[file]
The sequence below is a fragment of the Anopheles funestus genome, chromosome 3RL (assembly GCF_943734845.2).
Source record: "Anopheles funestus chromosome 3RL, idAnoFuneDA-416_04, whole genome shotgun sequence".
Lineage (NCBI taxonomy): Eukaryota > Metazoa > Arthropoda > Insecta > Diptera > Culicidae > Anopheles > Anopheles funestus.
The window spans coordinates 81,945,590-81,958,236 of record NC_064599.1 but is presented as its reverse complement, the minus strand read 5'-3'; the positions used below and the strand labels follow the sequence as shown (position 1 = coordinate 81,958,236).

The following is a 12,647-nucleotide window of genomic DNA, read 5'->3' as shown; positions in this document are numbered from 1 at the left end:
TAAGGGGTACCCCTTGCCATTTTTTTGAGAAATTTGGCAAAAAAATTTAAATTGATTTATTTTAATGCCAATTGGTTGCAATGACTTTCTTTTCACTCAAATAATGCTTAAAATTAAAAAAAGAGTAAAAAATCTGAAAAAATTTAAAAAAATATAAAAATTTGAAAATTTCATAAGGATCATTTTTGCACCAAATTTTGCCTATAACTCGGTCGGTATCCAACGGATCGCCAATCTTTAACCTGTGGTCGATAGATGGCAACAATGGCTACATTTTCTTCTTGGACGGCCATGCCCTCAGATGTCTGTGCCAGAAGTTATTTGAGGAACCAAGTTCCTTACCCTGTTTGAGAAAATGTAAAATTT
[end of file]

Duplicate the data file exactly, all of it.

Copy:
The sequence below is a fragment of the Anopheles funestus genome, chromosome 3RL (assembly GCF_943734845.2).
Source record: "Anopheles funestus chromosome 3RL, idAnoFuneDA-416_04, whole genome shotgun sequence".
Lineage (NCBI taxonomy): Eukaryota > Metazoa > Arthropoda > Insecta > Diptera > Culicidae > Anopheles > Anopheles funestus.
The window spans coordinates 81,945,590-81,958,236 of record NC_064599.1 but is presented as its reverse complement, the minus strand read 5'-3'; the positions used below and the strand labels follow the sequence as shown (position 1 = coordinate 81,958,236).

The following is a 12,647-nucleotide window of genomic DNA, read 5'->3' as shown; positions in this document are numbered from 1 at the left end:
TAAGGGGTACCCCTTGCCATTTTTTTGAGAAATTTGGCAAAAAAATTTAAATTGATTTATTTTAATGCCAATTGGTTGCAATGACTTTCTTTTCACTCAAATAATGCTTAAAATTAAAAAAAGAGTAAAAAATCTGAAAAAATTTAAAAAAATATAAAAATTTGAAAATTTCATAAGGATCATTTTTGCACCAAATTTTGCCTATAACTCGGTCGGTATCCAACGGATCGCCAATCTTTAACCTGTGGTCGATAGATGGCAACAATGGCTACATTTTCTTCTTGGACGGCCATGCCCTCAGATGTCTGTGCCAGAAGTTATTTGAGGAACCAAGTTCCTTACCCTGTTTGAGAAAATGTAAAATTT